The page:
With Dave Brubeck’s jazzy “Unsquare Dance” playing in the background and references to some of the most famous film opening sequences ever created, Google’s 81-second tribute to graphic designer, animator and title sequence master Saul Bass released Wednesday is perhaps the best Google Doodle ever produced.
Bass, who died in Los Angeles in 1996, would have turned 93 years old on Wednesday.
Throughout his 40-year career in show business, Academy Award-winner Bass worked alongside some of the most prominent filmmakers of his time, including Stanley Kubrick, Alfred Hitchcock and Martin Scorcese, creating beautiful title sequences for more than 50 films.
The new Google Doodle pays homage to Bass by borrowing his best-known animated sequences and cleverly injecting the Google brand name into one beautiful, seamless clip.
The Google Doodle begins with shifting lines over the Google name – a reference to the opening sequence in “Psycho” – and then the Google name is pulled up from the bottom of the screen by the golden arm of a heroin addict – a sendoff to Otto Preminger’s “The Man With The Golden Arm.” The Google Doodle is chock filled with nods to the classic work from Saul Bass, including his credits on Kubrick’s “Spartacus,” Robbins’ and Wise’s “West Side Story,” Hitchcock’s “Vertigo” and “North By Northwest,” Preminger’s “Anatomy of a Murder,” and finally ends with the globetrotting clock from Michael Anderson’s “Around The World In 80 Days.” We encourage you to watch the Google Doodle for Saul Bass in all its glory in the embedded video above.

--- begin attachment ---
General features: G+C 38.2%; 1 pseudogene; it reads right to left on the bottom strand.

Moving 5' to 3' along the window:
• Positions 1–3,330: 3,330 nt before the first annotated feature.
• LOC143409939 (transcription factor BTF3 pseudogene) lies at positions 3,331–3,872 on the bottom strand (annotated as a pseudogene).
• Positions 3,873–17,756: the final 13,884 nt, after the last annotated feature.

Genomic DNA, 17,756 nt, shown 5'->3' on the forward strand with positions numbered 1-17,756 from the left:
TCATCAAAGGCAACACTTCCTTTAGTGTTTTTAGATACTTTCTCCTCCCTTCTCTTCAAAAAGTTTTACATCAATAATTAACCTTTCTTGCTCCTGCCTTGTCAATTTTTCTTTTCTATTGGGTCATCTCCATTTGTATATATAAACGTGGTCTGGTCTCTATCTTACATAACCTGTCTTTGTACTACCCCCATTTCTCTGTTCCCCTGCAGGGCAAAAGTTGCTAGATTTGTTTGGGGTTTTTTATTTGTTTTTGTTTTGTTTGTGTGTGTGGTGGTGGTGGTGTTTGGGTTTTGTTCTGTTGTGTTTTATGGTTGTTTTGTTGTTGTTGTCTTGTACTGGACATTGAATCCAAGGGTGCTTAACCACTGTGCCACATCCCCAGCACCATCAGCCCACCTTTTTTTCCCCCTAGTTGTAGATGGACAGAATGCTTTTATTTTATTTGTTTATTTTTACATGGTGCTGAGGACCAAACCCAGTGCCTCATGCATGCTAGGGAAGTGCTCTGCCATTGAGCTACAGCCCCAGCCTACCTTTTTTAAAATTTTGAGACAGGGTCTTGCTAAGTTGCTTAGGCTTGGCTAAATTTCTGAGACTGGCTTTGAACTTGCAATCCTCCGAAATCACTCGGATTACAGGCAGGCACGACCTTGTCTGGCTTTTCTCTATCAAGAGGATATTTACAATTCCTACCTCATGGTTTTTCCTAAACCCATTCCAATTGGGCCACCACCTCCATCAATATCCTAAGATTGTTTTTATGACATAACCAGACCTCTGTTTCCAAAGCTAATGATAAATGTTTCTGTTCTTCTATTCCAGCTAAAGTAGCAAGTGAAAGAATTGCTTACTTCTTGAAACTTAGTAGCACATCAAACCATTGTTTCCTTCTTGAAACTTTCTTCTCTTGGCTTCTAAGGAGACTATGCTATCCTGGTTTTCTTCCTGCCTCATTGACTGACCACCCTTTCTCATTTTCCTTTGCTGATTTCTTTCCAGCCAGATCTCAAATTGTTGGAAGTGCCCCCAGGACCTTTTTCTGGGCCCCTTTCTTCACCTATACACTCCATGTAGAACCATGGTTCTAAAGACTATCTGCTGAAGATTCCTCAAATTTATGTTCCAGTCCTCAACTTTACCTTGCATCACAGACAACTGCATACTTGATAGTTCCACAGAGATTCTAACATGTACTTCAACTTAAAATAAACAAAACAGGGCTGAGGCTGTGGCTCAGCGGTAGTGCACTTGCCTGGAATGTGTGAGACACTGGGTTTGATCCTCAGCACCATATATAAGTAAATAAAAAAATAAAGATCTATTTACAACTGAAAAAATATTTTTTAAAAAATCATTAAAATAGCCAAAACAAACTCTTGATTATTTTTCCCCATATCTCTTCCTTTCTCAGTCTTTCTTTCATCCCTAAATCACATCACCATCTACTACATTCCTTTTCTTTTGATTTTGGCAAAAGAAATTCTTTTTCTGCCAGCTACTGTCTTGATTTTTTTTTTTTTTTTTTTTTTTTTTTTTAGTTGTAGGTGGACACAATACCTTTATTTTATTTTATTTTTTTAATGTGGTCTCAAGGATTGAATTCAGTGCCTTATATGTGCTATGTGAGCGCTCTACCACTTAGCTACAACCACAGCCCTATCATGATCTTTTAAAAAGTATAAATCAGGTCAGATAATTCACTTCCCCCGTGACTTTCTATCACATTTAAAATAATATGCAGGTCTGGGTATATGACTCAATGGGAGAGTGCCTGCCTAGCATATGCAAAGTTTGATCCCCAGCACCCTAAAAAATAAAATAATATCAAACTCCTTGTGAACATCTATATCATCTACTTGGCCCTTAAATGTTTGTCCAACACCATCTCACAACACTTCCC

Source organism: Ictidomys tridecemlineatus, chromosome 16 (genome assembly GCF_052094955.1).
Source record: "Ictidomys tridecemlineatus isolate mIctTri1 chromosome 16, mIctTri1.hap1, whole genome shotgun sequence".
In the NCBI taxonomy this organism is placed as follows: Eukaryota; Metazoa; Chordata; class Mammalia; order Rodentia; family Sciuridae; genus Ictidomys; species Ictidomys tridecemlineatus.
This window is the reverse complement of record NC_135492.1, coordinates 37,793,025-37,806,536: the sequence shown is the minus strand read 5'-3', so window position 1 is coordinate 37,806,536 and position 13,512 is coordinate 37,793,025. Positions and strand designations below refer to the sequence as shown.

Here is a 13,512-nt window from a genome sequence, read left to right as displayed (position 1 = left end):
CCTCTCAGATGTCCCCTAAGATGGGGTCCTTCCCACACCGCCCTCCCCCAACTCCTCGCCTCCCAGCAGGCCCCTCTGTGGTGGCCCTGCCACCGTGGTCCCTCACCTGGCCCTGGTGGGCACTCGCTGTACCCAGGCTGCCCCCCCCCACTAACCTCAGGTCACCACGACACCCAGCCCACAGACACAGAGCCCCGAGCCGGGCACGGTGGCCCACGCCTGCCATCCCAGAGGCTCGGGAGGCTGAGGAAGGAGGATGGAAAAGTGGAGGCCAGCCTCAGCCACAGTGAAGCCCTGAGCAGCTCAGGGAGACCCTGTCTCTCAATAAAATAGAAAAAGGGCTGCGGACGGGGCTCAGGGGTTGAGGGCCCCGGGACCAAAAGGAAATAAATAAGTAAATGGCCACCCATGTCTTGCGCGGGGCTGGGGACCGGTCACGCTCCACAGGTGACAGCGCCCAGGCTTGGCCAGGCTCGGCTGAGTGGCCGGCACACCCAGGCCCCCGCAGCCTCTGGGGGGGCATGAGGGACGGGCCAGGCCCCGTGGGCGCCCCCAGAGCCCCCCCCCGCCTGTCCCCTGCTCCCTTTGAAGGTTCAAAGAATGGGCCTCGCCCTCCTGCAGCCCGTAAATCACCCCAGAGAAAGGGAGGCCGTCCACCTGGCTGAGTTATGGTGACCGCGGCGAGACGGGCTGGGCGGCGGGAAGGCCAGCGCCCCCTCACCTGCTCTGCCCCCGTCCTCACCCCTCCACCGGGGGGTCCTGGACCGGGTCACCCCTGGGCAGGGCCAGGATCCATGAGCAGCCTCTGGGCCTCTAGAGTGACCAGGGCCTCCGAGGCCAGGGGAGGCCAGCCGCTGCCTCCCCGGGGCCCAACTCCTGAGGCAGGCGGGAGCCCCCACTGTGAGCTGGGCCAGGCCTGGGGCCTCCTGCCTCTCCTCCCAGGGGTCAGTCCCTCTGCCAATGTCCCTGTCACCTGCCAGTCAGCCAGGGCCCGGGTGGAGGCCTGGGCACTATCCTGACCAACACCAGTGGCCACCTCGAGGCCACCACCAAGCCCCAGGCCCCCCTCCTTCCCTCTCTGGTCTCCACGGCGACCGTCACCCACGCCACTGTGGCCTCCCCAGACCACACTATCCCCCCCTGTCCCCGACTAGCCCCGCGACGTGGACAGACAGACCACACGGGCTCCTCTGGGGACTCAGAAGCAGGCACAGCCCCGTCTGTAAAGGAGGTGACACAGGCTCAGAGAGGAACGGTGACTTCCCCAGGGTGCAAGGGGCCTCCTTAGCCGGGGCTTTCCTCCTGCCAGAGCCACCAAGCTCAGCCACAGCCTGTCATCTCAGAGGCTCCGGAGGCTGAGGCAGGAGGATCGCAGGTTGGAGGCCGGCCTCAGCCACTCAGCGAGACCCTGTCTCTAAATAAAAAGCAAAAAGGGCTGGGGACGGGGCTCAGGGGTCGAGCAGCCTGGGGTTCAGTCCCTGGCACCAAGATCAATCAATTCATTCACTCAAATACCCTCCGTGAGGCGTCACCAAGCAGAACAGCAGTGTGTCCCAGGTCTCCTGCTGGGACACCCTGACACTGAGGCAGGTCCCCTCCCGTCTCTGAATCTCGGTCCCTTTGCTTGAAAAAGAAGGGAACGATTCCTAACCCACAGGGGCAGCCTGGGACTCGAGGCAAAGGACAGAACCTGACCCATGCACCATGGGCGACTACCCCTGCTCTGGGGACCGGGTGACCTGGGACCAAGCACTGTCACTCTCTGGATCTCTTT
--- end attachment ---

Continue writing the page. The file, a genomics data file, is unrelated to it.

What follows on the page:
Bass, who created the opening sequences and posters for those films, is also famous for the opening sequences of “Ocean’s 11,” “Cape Fear,” “It’s A Mad, Mad, Mad, Mad World,” “Casino,” and even inspired the “falling man” title credits for AMC’s “Mad Men.”
Bass, who was born in the Bronx in 1920 to two Eastern European Jewish immigrants, also designed some of the most recognized corporate logos, including AT&T’s famous “bell” logo in 1969 and the company’s “globe” logo in 1983, as well as Continental Airlines’ “Jetstream” logo and United Airlines’ “tulip” logo, which he created in 1968 and 1974, respectively.